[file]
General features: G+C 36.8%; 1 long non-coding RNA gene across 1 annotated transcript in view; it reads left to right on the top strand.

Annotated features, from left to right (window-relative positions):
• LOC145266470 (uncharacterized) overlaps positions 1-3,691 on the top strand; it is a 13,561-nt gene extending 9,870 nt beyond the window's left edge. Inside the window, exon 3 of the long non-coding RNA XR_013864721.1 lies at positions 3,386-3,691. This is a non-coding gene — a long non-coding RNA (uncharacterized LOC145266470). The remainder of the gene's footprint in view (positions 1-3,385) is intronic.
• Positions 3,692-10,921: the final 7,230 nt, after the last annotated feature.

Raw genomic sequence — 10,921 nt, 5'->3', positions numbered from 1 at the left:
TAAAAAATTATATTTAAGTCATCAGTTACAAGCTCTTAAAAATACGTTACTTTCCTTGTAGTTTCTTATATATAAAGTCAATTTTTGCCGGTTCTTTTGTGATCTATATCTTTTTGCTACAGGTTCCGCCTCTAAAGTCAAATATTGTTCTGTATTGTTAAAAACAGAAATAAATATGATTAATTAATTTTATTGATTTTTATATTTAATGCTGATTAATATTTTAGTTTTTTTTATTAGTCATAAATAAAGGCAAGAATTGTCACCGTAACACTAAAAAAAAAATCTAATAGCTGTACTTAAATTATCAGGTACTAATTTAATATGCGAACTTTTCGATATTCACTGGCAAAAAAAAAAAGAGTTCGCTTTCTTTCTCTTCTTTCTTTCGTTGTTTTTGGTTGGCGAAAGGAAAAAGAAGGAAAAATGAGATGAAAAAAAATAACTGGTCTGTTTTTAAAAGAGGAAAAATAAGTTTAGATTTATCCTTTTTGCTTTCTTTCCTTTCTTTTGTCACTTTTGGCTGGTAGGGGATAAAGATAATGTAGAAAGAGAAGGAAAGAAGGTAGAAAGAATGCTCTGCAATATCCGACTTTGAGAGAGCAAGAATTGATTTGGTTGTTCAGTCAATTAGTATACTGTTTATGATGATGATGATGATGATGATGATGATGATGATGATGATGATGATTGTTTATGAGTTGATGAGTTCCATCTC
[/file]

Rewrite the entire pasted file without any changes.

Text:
General features: G+C 36.8%; 1 long non-coding RNA gene across 1 annotated transcript in view; it reads left to right on the top strand.

Annotated features, from left to right (window-relative positions):
• LOC145266470 (uncharacterized) overlaps positions 1-3,691 on the top strand; it is a 13,561-nt gene extending 9,870 nt beyond the window's left edge. Inside the window, exon 3 of the long non-coding RNA XR_013864721.1 lies at positions 3,386-3,691. This is a non-coding gene — a long non-coding RNA (uncharacterized LOC145266470). The remainder of the gene's footprint in view (positions 1-3,385) is intronic.
• Positions 3,692-10,921: the final 7,230 nt, after the last annotated feature.

Raw genomic sequence — 10,921 nt, 5'->3', positions numbered from 1 at the left:
TAAAAAATTATATTTAAGTCATCAGTTACAAGCTCTTAAAAATACGTTACTTTCCTTGTAGTTTCTTATATATAAAGTCAATTTTTGCCGGTTCTTTTGTGATCTATATCTTTTTGCTACAGGTTCCGCCTCTAAAGTCAAATATTGTTCTGTATTGTTAAAAACAGAAATAAATATGATTAATTAATTTTATTGATTTTTATATTTAATGCTGATTAATATTTTAGTTTTTTTTATTAGTCATAAATAAAGGCAAGAATTGTCACCGTAACACTAAAAAAAAAATCTAATAGCTGTACTTAAATTATCAGGTACTAATTTAATATGCGAACTTTTCGATATTCACTGGCAAAAAAAAAAAGAGTTCGCTTTCTTTCTCTTCTTTCTTTCGTTGTTTTTGGTTGGCGAAAGGAAAAAGAAGGAAAAATGAGATGAAAAAAAATAACTGGTCTGTTTTTAAAAGAGGAAAAATAAGTTTAGATTTATCCTTTTTGCTTTCTTTCCTTTCTTTTGTCACTTTTGGCTGGTAGGGGATAAAGATAATGTAGAAAGAGAAGGAAAGAAGGTAGAAAGAATGCTCTGCAATATCCGACTTTGAGAGAGCAAGAATTGATTTGGTTGTTCAGTCAATTAGTATACTGTTTATGATGATGATGATGATGATGATGATGATGATGATGATGATGATGATTGTTTATGAGTTGATGAGTTCCATCTC